I won't use my Thule ProRide after I saw this.

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ValleyForge
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I won't use my Thule ProRide after I saw this.

Postby ValleyForge » Sat Mar 10, 2018 3:37 pm

Apologies if I have come down in the last shower, but I have to get rid of my ProRides after I saw this.



I know it is not the current model, but there are a lot of these out there.
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queequeg
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Re: I won't use my Thule ProRide after I saw this.

Postby queequeg » Sat Mar 10, 2018 4:31 pm

I have a Thule Euroway Tow Ball mounted rack, and I would never trust the locks on the clamps (which I didn't buy anyway).

Here is what I do..

1) Rack onto towball, lock the handle so you can't remove the rack from the ball
2) Chain wrapped around rack and through the D-Shackle holes on the chassis of the car. So, rack/towbar combo can't be removed from car
3) Each bike on the rack is locked through the cross beams on the rack itself, through the frame and both wheels
4) When leaving the car unattended with the bikes on, it is always parked within line of sight
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Baalzamon
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Re: I won't use my Thule ProRide after I saw this.

Postby Baalzamon » Sat Mar 10, 2018 11:18 pm

I'm going to have to try this now....
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Re: I won't use my Thule ProRide after I saw this.

Postby trailgumby » Sat Mar 10, 2018 11:20 pm

Not good.

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bychosis
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Re: I won't use my Thule ProRide after I saw this.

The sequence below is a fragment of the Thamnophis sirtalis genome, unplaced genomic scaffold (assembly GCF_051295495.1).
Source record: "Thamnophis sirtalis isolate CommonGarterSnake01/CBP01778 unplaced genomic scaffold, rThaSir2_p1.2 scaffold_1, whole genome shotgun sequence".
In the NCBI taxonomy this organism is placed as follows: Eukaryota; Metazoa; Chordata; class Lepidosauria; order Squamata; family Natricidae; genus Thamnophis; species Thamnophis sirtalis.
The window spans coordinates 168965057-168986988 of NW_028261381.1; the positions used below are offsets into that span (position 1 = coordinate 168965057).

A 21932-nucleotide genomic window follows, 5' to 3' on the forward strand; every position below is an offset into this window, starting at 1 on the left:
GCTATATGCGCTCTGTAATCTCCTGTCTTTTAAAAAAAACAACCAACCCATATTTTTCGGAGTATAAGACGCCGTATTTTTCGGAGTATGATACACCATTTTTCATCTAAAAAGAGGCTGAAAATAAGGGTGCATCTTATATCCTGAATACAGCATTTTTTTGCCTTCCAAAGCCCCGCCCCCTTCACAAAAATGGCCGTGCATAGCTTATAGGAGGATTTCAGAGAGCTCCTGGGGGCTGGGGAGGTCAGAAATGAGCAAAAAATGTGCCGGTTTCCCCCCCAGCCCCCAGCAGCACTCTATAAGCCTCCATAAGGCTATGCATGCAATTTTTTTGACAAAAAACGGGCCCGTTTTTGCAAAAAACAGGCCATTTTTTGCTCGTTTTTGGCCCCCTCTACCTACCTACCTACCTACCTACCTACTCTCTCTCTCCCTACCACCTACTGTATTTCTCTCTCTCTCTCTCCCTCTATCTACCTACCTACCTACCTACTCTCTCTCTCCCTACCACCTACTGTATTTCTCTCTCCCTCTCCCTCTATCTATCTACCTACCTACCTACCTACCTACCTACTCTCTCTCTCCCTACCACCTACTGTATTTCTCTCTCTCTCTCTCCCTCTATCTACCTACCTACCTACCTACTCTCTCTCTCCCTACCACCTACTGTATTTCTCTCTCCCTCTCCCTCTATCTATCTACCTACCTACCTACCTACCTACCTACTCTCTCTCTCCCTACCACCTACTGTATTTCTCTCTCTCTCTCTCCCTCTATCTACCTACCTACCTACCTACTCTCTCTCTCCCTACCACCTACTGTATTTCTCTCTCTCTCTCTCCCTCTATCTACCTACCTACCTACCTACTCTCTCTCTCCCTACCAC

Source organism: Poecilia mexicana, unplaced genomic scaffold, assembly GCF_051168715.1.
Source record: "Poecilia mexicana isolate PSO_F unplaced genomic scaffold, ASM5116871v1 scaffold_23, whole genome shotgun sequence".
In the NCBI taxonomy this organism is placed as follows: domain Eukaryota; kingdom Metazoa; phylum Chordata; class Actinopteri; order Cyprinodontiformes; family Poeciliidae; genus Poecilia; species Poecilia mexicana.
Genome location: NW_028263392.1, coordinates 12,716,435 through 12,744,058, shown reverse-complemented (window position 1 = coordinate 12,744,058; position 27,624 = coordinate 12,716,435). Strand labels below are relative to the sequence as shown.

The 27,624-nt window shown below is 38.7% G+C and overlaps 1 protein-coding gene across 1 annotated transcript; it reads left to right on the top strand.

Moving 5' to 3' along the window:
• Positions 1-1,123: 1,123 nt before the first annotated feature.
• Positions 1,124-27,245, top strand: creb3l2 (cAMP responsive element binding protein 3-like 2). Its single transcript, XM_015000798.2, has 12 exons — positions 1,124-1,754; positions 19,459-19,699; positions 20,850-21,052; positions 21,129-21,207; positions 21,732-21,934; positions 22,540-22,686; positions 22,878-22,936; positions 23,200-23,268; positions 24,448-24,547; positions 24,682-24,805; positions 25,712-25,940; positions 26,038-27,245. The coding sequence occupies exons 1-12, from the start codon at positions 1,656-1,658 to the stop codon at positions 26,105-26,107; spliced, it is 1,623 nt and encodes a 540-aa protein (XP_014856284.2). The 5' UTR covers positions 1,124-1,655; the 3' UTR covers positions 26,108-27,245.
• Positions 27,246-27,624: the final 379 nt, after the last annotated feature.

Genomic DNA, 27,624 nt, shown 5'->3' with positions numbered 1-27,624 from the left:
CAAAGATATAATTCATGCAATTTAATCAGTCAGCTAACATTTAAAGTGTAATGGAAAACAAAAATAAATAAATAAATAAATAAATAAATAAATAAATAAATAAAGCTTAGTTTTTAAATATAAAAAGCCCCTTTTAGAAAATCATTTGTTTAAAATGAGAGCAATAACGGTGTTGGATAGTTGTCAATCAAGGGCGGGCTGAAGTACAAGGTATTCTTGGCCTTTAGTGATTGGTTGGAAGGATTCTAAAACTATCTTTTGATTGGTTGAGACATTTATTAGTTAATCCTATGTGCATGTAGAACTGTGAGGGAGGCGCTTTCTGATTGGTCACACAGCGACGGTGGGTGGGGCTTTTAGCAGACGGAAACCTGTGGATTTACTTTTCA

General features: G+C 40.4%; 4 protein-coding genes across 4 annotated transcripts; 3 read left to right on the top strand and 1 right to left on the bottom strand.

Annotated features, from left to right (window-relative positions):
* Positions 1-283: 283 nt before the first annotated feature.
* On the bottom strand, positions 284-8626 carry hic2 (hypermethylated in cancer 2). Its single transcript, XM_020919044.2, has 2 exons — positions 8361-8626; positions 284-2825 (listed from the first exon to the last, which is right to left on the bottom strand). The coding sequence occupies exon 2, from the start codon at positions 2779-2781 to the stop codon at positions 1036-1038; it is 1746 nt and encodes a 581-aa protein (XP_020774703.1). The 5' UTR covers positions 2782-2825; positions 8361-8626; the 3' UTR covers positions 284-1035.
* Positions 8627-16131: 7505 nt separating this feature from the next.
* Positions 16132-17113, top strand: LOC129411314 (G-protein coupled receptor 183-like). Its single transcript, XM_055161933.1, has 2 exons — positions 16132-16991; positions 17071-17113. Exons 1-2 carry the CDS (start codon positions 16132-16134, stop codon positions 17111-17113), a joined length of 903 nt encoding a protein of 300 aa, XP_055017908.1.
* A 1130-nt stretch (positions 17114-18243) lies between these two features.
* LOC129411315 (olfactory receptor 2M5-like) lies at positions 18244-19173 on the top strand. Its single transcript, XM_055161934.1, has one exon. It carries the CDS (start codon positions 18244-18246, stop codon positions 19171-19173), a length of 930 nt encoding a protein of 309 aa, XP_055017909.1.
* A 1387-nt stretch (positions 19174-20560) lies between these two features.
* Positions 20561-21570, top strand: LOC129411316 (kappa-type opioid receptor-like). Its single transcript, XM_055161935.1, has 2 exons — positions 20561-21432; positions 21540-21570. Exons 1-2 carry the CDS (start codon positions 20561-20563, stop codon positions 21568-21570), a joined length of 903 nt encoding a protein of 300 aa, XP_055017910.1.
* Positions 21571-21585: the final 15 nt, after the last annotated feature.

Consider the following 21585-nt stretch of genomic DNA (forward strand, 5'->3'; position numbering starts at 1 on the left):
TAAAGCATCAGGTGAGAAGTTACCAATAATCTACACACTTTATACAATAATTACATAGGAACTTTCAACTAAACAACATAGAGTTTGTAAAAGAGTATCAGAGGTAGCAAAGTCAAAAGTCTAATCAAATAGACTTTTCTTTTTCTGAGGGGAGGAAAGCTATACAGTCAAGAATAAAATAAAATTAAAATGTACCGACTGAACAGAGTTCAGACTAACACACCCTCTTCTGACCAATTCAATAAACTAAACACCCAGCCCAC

Postby bychosis » Sun Mar 11, 2018 8:32 am

That’s shocking how quick it was.

Just goes to show, if your bike is outside your car it needs to be in line of sight and preferably chained to something that can’t be unscrewed from the car easily.
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Re: I won't use my Thule ProRide after I saw this.

Postby macca33 » Sun Mar 11, 2018 10:48 am

Nothing is foolproof - all the people who have had bikes pinched from their apartment block's 'secure' cages know this. If crooks want to steal something they will always find a way. If one doesn't wish to become a victim, then one must remain vigilant and minimise the likelihood of their gear being pinched.
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WyvernRH
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Re: I won't use my Thule ProRide after I saw this.

Postby WyvernRH » Mon Mar 12, 2018 1:07 pm

queequeg wrote:I have a Thule Euroway Tow Ball mounted rack, and I would never trust the locks on the clamps (which I didn't buy anyway).
Here is what I do..
1) Rack onto towball, lock the handle so you can't remove the rack from the ball
2) Chain wrapped around rack and through the D-Shackle holes on the chassis of the car. So, rack/towbar combo can't be removed from car